The 2012 film Iron Sky is able to carry itself on one ridiculous premise: What if Nazis have been living on the moon since World War II? What if they're ready to try for world domination again?
What struck me when I first saw this movie—which also features the "Fourth Reich" living on the dark side of the moon, a plan that involves turning a black man white, and a Sarah Palin lookalike in the presidential seat—was not the premise itself, but how familiar it was.
People love putting Nazis in space, especially when it comes to science fiction. One of the earliest instances of this trope is in Rocket Ship Galileo, a 1947 young adult novel by Robert Heinlein, which features three teenagers who travel to the moon and discover a secret Nazi base. In The Man in the High Castle by Philip K. Dick, the Nazis, having won WWII, have colonized Mars and Venus. The 2014 video game Wolfenstein: The New Order borrows heavily from Dick's work in terms of narrative and features an entire level where you infiltrate a moon base. The manga The Legend of Koizumi has the prime minister of Japan battling Hitler on the Moon in a game of mahjong.
"…they reinforce the suspicion that we may not be finished with the Nazis, or that they may not be finished with us."
Some of these stories are more realistic than others, but all play upon alternate histories. It's basic storytelling, and accessible to readers, especially since the Nazis are some of history's most terrifying and notorious villains. Considering the atrocities of World War II occurred less than a century ago, it's an easy and effective emotional pull.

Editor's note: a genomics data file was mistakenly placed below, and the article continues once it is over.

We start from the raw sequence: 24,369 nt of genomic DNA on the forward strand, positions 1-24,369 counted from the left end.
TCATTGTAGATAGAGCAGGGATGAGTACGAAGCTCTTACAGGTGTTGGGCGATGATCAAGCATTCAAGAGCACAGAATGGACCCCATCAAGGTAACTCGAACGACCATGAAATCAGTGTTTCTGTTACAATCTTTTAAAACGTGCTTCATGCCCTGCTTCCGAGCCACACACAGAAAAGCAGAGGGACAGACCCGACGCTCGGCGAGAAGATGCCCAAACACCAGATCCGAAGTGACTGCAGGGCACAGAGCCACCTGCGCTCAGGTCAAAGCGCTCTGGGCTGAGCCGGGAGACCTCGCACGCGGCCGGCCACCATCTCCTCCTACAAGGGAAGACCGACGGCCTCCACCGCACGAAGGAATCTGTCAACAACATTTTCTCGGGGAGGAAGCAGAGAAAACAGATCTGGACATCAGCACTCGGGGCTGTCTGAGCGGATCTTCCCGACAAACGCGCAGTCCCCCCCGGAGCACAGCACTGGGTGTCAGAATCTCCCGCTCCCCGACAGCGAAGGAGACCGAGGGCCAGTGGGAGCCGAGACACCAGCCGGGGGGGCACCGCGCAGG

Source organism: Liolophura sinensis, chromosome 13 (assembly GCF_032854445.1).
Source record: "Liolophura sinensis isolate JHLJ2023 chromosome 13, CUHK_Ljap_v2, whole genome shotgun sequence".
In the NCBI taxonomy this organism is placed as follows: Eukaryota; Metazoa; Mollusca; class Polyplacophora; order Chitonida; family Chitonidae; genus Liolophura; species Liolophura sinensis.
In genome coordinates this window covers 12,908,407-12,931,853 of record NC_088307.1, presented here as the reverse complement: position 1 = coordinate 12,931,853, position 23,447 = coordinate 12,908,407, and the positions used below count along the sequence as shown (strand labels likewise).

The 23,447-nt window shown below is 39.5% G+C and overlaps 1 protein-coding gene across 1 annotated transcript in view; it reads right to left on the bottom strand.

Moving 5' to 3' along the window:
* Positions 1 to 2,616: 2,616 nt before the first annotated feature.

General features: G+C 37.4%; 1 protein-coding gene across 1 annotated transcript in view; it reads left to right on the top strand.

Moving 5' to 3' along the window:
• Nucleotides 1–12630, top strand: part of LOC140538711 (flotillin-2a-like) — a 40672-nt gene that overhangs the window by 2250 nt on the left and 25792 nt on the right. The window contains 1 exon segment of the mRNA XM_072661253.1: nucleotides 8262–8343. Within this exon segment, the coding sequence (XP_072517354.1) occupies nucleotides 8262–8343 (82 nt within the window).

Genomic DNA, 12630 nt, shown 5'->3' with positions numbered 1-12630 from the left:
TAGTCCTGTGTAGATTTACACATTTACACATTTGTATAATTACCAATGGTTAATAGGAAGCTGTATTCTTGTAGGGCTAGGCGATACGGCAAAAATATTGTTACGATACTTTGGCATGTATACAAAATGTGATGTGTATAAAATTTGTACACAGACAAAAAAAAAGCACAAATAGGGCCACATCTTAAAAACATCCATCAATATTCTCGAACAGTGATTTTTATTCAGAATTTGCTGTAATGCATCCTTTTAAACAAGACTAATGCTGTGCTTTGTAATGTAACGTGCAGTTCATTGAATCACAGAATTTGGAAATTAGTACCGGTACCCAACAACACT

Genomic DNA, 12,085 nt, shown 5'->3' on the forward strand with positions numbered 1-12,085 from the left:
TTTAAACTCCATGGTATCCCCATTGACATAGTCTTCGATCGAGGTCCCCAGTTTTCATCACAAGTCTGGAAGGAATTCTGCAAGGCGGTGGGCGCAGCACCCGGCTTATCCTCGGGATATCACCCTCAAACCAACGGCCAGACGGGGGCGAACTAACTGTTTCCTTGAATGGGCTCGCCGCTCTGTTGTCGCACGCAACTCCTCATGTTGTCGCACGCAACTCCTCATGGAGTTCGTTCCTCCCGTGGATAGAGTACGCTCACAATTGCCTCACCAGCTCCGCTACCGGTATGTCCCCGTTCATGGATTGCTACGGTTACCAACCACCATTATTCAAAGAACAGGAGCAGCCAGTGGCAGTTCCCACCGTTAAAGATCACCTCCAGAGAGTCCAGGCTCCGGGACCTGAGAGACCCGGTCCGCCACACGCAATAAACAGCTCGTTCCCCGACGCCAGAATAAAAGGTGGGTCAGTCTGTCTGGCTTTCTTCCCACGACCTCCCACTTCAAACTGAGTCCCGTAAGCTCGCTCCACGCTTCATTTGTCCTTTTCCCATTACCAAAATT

The "space Nazis" motif is specifically common, though, because it's realistic and definitively world-ending. Not in a "playing mahjong on the Moon" kind of way, but in drawing upon societal fears of the group's technological capabilities and the post-war aftermath. It might not have happened but it could have happened.
The greatest threat for the United States during the war was the Nazis' penchant for technology and science, said historian A. Bowdoin Van Riper, who co-edited the book Horrors of War: The Undead on the Battlefield. Before we were in a race with the USSR to get to space in the 1950s, we were in competition with other countries to get rocket technology from Germany.
"The received American narrative of every conflict from the Spanish-American war through the Iraq and Afghan Wars emphasizes our superior (even science-fictional-for-the-time) technology," Van Riper said in an email. "The Nazis are the only real-world enemy of the US widely perceived to have been a technological equal or even a technological superior."
Nazi Germany played a huge part in launching the race to space thanks to the V2 rocket, which V2rocket.com describes as "awesome" and the BBC called "a terror weapon." The missile had the capability to reach more than 50 miles above the Earth, virtually making it the first space rocket. An estimate says that over 2,700 people in Britain were killed when these missiles were launched at the country during in the 1940s. After the war, countries scrambled to get their hands on it. America was "lucky enough" to snap up Wernher von Braun, the man credited with inventing the V2, and his hardware would go on to aid the first American in space.